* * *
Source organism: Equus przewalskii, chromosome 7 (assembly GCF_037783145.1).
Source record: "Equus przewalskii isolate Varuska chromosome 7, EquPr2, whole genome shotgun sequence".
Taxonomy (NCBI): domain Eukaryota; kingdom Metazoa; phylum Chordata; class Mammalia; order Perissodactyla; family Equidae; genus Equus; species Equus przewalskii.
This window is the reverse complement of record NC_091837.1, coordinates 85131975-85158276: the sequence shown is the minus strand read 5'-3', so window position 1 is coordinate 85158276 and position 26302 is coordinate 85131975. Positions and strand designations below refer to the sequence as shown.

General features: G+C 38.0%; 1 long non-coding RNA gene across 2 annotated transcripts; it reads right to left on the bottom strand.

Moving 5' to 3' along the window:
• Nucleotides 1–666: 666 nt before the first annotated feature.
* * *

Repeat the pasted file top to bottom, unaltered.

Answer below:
Source organism: Equus przewalskii, chromosome 7 (assembly GCF_037783145.1).
Source record: "Equus przewalskii isolate Varuska chromosome 7, EquPr2, whole genome shotgun sequence".
Taxonomy (NCBI): domain Eukaryota; kingdom Metazoa; phylum Chordata; class Mammalia; order Perissodactyla; family Equidae; genus Equus; species Equus przewalskii.
This window is the reverse complement of record NC_091837.1, coordinates 85131975-85158276: the sequence shown is the minus strand read 5'-3', so window position 1 is coordinate 85158276 and position 26302 is coordinate 85131975. Positions and strand designations below refer to the sequence as shown.

General features: G+C 38.0%; 1 long non-coding RNA gene across 2 annotated transcripts; it reads right to left on the bottom strand.

Moving 5' to 3' along the window:
• Nucleotides 1–666: 666 nt before the first annotated feature.